So, now my question: does anyone know why this discrepancy? Someone out there with a better knowledge of liturgy. Has the editio typica been modified to include antiphons for each year and the new English version not yet prepared? To the best of my knowledge, the revision of 1980 (which made it to America 8 years later) didn't change the reading cycle, really, so I don't think that would have been a factor. And one final question: Has anything been said about retranslating the Breviary?

I will post more on this issue, because it perplexes me more the more I think about it. Now that I have noted the most obvious difference, you'll hear about the second most obvious difference next time: psalm prayers. And finally, we'll get into my quams with certain renderings of the text (mostly in the antiphons and prayers).


I have recieved an answer in the combox regarding some of my questions. Apparently, the first editio typica did not include the three-year antiphons. Still, I wonder how long we're waiting for the translation of the new edition. Perhaps I'll get a similar answer after I speak my quams about psalm-prayers. I'm going to stay away from strictly translational quibbles though, since I'm not sure of the two versions I'm comparing. I'm going to try to pick up an older latin breviary at the library at school when I visit on Friday.



Anonymous richard said...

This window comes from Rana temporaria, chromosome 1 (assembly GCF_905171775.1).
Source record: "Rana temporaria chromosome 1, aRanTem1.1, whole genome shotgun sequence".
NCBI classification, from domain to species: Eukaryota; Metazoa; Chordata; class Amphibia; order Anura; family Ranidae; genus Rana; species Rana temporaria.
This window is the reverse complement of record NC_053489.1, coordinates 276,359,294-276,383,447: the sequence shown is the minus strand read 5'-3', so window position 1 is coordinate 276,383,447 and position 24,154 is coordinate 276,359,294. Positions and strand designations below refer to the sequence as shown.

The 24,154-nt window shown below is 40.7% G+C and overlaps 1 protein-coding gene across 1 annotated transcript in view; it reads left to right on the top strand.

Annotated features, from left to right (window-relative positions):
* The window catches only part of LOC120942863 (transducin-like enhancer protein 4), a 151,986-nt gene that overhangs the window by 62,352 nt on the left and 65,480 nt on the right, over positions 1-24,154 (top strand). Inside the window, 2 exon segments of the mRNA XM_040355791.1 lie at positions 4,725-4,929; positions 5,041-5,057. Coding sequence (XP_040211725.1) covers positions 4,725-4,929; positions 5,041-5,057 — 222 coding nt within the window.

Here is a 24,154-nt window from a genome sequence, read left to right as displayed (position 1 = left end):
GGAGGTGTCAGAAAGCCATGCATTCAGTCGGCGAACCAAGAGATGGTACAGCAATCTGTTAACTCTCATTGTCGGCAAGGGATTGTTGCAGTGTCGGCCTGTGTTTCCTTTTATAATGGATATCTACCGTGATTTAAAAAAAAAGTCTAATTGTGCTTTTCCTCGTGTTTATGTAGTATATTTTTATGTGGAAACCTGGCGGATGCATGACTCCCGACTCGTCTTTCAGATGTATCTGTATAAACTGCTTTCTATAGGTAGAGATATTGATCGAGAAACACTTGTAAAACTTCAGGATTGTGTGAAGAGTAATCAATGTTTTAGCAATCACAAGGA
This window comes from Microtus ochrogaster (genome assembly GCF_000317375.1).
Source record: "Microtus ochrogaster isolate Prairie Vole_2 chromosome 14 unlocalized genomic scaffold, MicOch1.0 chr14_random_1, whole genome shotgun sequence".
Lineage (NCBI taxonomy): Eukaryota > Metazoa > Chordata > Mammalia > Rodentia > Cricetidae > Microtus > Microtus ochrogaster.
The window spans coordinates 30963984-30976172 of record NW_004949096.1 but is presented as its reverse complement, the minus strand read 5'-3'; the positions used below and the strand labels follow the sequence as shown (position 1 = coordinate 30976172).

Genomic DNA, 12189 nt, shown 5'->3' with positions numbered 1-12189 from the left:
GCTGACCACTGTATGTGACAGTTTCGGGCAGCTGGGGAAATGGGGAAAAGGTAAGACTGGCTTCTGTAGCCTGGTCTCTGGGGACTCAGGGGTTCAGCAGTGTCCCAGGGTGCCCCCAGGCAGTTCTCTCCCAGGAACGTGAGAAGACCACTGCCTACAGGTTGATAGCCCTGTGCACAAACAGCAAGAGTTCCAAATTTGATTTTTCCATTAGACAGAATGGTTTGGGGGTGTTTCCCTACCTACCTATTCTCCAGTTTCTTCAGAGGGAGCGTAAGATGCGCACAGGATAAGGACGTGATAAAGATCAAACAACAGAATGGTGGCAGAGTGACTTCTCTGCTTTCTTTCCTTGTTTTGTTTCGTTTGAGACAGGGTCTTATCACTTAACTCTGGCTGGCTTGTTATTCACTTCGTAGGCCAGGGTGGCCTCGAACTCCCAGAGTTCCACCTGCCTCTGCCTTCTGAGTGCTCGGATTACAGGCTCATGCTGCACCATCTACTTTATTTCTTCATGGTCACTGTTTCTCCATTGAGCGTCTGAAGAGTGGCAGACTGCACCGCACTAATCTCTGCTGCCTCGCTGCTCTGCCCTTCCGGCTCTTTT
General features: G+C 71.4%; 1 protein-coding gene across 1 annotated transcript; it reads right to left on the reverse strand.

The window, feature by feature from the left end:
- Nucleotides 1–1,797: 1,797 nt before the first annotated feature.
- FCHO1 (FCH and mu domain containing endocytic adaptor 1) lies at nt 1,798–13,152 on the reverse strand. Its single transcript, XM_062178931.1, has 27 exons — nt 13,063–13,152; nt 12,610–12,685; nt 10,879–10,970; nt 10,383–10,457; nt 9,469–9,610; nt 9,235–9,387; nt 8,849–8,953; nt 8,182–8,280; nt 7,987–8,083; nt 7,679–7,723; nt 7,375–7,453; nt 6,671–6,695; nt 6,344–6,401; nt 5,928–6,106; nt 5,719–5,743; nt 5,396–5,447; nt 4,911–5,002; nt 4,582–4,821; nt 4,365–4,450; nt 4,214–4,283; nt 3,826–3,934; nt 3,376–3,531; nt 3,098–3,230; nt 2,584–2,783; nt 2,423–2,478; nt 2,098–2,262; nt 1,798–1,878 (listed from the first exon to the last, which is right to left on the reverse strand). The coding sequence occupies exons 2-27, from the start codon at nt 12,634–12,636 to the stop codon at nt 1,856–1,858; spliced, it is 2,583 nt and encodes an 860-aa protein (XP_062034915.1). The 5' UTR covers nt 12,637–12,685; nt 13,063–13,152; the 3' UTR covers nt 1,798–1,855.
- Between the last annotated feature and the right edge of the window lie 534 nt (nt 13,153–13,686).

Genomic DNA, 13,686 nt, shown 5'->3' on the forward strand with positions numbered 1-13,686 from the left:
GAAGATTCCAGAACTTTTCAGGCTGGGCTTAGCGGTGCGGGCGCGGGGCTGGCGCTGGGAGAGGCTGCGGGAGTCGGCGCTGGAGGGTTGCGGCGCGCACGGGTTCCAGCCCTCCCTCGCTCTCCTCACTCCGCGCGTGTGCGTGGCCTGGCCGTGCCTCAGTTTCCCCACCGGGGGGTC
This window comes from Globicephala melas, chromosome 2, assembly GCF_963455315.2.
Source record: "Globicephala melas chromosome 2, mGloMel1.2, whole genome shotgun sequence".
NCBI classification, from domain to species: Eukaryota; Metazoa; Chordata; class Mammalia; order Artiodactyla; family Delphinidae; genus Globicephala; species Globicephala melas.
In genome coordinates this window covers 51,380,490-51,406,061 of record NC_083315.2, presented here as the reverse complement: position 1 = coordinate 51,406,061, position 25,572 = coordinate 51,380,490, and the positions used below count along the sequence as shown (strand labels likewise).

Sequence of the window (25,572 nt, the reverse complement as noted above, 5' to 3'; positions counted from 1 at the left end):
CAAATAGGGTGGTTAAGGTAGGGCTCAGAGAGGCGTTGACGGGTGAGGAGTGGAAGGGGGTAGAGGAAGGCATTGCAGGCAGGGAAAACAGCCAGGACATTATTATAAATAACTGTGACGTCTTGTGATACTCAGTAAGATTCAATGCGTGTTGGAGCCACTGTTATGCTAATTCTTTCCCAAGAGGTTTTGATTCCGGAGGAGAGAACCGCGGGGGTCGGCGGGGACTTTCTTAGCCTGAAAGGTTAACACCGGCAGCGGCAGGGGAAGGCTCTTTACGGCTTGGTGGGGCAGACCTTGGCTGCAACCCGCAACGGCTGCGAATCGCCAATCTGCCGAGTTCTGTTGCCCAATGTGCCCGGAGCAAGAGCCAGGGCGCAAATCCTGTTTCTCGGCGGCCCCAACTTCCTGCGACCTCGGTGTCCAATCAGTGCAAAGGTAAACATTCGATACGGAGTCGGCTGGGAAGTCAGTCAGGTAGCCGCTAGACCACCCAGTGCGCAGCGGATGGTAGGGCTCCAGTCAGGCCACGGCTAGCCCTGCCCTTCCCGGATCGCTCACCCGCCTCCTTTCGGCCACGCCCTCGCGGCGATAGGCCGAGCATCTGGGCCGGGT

I am an English seminarian, and I agree with your comments about the superiority of the Latin Breviary to its English (and American) equivalents. The UK and US Breviaries are translations of the first Latin edition(1970)in which the Benedictus and Magnificat antiphons did not harmonise with the three year gospel cycle. This defect is remedied in second Latin edition(2000)and is much more satisfactory as a result. The Latin edition also has much better intercessions at Lauds and Vespers, and a vastly superior collection of hymns. The UK edition is the probably the worst breviary in world. At least the US edition sticks to one version of Scripture throughout. The UK version is eccentric and eclectic and, in at least one case, changes translation half way through the book. It is also printed on cheap and nasty paper and is unique in consisting of three volumes instead of four. It is a truly dreadful publication and is to be avoided at all costs. Vist to see what we are missing!

7/24/06, 4:48 PM